Free Day

You may have heard the class has earned a free day and the plan was to do it this coming Monday. But with the arrival of Elodie I won’t be there. 

The class had already talked about this  and I think we should do it the final Monday of the year. 

I am planning on being at school by the latest this Thursday so we can chat about it then. 

Hope that works for all the students. 


Elodie has arrived

As you may have heard Olivia and I welcomed little baby Elodie Juno Kirkwood to the world yesterday. Olivia was amazing and both of the girls are doing great.

I will not be in school for a few days but I have left plans (which the students already know about). Hopefully we will be able to bring her to school and introduce her to the class next week sometime.

All the best and I will send some more photos through later.

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Electives: Design & Technology

As part of our transition unit we are running a middle school simulation where students rotate between different classes – Language, Maths, Science and Humanities.

During the simulation we discuss with the students who things are going, what have been the challenges and what strategies did people use to adapt.

A part of the simulation is an “elective” session. The session I host will cover Design and Technology and we will be looking at bridge construction.

Depending on the time we have I have two experiments prepared:

Paper Bridge

Your challenge is to create the strongest bridge for a gap of 20 cm which holds the most number of lego blocks. You only can use one piece of paper.


  • A4 paper  – final bridge can be no larger than an A4 piece of paper
  • 5 paper clips
  • Scissors (if required)

Your group can fold, cut or weave your piece of paper. The end goal is to hold the most number of bricks

Lego Bridge

Who can make the strongest, thinnest and longest lego bridge? We will test the bridges with a piece of string and a bucket.

This is harder than you think!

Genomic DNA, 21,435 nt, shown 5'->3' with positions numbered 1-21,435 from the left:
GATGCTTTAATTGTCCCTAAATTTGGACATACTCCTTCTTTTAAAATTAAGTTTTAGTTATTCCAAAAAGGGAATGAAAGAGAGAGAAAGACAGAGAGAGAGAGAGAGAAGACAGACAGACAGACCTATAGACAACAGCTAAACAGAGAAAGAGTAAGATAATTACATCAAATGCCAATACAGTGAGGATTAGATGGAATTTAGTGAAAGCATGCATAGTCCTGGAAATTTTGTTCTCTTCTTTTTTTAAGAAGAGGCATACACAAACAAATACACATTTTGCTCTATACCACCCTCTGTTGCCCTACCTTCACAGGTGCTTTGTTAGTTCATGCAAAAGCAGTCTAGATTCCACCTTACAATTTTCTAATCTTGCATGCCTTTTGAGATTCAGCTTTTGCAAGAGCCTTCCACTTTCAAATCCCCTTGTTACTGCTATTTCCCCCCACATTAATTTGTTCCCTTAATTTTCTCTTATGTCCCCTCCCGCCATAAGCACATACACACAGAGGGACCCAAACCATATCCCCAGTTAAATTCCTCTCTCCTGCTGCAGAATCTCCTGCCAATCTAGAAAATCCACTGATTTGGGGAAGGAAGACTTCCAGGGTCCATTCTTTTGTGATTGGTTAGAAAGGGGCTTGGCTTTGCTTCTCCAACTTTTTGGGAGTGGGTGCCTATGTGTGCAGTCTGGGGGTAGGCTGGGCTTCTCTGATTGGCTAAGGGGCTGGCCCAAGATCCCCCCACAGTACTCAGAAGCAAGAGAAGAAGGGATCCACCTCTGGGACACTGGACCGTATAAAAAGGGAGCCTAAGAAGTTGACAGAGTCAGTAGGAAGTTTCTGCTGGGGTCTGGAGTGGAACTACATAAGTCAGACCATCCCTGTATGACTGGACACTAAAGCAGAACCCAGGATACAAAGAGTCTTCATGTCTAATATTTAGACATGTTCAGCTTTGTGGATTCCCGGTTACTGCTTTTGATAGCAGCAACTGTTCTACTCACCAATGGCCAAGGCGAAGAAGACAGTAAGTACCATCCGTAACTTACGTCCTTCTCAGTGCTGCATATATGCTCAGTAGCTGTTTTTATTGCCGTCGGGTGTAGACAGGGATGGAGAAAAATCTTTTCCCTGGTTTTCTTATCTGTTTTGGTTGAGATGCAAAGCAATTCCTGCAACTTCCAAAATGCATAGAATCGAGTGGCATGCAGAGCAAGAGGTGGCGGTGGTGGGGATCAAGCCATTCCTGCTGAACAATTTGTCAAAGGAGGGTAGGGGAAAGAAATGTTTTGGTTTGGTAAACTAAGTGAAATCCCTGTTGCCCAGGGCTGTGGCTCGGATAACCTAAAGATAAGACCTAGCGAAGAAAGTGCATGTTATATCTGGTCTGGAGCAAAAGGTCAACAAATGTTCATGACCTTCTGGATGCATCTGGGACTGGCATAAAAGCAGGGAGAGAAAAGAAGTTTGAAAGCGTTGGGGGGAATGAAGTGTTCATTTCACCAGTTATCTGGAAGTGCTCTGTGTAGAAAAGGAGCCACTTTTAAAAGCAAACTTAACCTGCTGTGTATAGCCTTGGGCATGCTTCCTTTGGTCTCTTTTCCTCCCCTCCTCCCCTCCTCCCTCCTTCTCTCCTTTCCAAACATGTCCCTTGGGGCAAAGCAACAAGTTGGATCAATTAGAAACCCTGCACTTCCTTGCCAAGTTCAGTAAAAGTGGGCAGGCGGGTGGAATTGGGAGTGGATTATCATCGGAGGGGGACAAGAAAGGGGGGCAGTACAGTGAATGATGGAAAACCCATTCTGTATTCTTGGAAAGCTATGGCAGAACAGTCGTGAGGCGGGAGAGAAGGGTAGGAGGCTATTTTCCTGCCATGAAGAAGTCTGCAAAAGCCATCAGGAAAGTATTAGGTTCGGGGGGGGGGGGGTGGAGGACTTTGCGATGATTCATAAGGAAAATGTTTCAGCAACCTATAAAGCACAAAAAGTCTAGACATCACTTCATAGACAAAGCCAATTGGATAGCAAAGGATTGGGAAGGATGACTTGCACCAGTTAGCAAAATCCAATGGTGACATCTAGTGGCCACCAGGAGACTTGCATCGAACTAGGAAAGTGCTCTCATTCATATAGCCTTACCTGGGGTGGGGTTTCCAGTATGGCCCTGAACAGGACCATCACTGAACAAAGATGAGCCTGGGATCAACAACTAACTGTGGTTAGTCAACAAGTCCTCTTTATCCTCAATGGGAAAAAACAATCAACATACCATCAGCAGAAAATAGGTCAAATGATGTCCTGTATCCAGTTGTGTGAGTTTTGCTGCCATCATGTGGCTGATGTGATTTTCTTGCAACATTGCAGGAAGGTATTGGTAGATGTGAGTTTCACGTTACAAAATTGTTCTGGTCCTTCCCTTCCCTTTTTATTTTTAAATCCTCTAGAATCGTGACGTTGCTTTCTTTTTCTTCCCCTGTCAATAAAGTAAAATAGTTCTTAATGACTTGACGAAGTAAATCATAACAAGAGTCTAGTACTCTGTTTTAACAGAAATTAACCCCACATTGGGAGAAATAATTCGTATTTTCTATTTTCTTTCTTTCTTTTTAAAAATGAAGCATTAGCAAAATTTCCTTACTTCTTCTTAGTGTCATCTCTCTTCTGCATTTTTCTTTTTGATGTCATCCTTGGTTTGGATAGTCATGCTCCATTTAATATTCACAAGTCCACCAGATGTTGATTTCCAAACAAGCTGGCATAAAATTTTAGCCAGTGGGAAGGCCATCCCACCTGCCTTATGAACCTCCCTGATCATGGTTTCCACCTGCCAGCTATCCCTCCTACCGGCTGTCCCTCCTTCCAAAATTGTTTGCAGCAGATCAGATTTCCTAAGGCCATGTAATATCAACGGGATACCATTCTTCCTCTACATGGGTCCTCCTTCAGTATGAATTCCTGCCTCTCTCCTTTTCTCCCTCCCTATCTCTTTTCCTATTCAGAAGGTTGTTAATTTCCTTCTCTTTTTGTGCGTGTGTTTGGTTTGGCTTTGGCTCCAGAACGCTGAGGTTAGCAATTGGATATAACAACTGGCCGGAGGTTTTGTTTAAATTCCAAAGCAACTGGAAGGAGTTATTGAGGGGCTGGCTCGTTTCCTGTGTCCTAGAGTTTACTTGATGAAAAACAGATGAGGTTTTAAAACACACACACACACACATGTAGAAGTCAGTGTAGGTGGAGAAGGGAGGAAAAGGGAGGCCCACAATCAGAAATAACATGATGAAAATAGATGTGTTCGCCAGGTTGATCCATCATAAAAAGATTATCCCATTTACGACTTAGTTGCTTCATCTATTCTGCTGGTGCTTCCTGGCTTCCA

Can you ride a bike?

I simply have to share this video. As I watched it this morning it totally blew my mind and made me re-think how people (adults and children) learn.

I am sure I will come up with an activity/discussion for the video later but for now just enjoy.

Science 1: What is air?

This is first in a series of science lessons which we will be doing as part of the science rotation of our “transition” unit. The first lesson is all about air.

Provocation: What is air?

Talk to a classmate and come up with a theory about what air is. Share with the class.

Question: How do we know air is there? Can you prove that it exists?

Work in a small group to come up with a way to prove that air exists. Conduct an experiment only using resources from the classroom to prove that air exists.

Class Experiments

Lips to Levitate

Hold a piece of paper between your thumb and fingers.  Now take a deep breath and blow over the paper. What happens? Discuss with your group what you think is happening?

The science (taken from here)

So why did the paper lift up when you blew over it? How did that change the air pressure? Air never pulls or sucks; it only pushes. It pushes on you every second, from every direction. This constant push is called air pressure. Did you change the push of air on the top or bottom of the paper? When you blew over the top, the moving air had to squeeze between the paper and the air above it. As the air squeezed through, it sped up, lost pressure, and stopped pushing as hard. The still air below the paper had greater pressure and pushed the paper up.